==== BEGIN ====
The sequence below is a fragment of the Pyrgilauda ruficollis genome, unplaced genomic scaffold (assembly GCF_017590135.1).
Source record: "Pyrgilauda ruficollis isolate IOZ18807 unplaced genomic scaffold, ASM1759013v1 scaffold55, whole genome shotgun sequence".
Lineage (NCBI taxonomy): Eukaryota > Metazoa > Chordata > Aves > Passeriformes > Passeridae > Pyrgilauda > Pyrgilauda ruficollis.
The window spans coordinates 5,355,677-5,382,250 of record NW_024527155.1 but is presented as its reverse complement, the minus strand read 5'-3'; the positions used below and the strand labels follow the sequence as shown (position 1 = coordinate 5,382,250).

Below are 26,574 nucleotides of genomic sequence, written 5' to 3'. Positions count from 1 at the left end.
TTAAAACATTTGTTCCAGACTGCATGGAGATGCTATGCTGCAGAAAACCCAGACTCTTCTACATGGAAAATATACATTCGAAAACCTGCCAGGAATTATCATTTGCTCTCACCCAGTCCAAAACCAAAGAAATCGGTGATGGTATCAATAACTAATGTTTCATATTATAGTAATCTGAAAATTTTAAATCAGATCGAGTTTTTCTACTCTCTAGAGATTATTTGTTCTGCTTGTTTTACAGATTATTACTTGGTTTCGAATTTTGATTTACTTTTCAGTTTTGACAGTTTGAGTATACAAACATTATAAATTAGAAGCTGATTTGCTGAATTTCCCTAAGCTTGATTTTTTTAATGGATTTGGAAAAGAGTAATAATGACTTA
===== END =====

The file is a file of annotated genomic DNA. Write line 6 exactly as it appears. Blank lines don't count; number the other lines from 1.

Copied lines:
TTAAAACATTTGTTCCAGACTGCATGGAGATGCTATGCTGCAGAAAACCCAGACTCTTCTACATGGAAAATATACATTCGAAAACCTGCCAGGAATTATCATTTGCTCTCACCCAGTCCAAAACCAAAGAAATCGGTGATGGTATCAATAACTAATGTTTCATATTATAGTAATCTGAAAATTTTAAATCAGATCGAGTTTTTCTACTCTCTAGAGATTATTTGTTCTGCTTGTTTTACAGATTATTACTTGGTTTCGAATTTTGATTTACTTTTCAGTTTTGACAGTTTGAGTATACAAACATTATAAATTAGAAGCTGATTTGCTGAATTTCCCTAAGCTTGATTTTTTTAATGGATTTGGAAAAGAGTAATAATGACTTA